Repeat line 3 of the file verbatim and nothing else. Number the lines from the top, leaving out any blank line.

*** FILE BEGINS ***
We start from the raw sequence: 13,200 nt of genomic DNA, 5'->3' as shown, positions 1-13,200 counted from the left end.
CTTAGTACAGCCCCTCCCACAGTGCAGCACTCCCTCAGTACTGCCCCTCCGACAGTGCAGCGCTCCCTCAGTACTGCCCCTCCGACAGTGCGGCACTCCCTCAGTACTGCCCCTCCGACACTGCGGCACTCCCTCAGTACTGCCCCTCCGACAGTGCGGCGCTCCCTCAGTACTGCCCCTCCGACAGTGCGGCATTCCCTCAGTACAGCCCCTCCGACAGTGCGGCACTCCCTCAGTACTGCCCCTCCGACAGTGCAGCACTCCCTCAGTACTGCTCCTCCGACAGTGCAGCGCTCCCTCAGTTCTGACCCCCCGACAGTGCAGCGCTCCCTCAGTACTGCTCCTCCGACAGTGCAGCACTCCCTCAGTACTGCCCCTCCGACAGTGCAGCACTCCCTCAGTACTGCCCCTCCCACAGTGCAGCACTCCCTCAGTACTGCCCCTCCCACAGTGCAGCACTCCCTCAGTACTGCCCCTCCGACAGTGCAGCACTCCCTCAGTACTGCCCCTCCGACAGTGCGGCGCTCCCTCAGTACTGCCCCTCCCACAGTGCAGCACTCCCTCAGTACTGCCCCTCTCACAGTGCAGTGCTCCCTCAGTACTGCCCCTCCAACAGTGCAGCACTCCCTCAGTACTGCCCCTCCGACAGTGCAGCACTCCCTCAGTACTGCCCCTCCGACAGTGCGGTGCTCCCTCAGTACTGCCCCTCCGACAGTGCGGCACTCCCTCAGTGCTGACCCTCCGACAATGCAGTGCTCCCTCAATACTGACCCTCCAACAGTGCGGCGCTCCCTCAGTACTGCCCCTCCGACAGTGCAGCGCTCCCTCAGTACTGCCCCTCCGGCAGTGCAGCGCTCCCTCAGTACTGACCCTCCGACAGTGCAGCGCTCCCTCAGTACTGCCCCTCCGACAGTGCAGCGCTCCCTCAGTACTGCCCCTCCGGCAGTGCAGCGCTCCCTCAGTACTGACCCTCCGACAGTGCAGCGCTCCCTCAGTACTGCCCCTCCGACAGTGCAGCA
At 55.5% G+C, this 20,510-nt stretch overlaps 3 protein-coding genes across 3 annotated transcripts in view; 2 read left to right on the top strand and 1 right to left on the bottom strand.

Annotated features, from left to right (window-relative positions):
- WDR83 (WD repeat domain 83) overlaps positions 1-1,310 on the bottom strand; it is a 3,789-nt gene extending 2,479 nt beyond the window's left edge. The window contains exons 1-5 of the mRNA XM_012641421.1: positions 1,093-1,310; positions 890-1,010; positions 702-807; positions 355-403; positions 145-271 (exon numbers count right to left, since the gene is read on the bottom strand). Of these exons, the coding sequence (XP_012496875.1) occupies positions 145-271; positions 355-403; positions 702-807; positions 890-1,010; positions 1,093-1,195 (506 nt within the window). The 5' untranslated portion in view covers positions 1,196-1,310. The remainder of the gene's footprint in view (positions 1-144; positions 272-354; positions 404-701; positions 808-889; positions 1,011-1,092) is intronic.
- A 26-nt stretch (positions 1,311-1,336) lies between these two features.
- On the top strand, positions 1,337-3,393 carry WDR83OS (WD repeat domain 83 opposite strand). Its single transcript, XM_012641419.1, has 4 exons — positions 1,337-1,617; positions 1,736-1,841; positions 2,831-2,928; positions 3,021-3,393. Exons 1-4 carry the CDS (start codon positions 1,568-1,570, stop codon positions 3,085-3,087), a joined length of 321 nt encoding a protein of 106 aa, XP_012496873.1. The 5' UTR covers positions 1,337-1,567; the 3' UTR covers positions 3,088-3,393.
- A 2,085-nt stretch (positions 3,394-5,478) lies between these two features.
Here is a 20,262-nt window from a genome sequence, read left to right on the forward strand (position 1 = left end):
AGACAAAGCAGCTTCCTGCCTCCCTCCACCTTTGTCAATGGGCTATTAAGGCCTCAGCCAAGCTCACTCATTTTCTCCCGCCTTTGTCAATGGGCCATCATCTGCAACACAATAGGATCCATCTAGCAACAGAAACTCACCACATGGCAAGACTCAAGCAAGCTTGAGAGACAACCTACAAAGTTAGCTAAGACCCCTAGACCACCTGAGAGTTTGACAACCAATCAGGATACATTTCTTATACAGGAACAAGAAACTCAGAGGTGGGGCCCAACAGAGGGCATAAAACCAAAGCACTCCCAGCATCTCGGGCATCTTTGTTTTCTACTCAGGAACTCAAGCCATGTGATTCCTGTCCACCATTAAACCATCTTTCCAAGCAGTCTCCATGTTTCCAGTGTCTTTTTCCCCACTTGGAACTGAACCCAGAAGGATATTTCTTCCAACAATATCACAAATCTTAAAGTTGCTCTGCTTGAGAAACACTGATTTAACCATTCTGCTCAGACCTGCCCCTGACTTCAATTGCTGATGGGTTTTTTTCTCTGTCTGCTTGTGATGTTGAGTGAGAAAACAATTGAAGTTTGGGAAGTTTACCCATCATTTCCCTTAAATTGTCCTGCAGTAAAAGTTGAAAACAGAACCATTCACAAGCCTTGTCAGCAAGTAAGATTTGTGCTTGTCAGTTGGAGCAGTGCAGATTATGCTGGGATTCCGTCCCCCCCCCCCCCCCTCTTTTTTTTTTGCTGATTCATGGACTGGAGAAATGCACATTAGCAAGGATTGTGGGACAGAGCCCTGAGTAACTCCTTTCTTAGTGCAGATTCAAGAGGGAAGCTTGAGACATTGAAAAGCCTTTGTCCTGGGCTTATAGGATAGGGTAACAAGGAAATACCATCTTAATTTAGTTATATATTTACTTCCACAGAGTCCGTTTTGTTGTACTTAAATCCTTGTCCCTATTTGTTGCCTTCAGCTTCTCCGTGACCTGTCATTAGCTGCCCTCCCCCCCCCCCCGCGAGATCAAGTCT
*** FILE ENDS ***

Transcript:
At 55.5% G+C, this 20,510-nt stretch overlaps 3 protein-coding genes across 3 annotated transcripts in view; 2 read left to right on the top strand and 1 right to left on the bottom strand.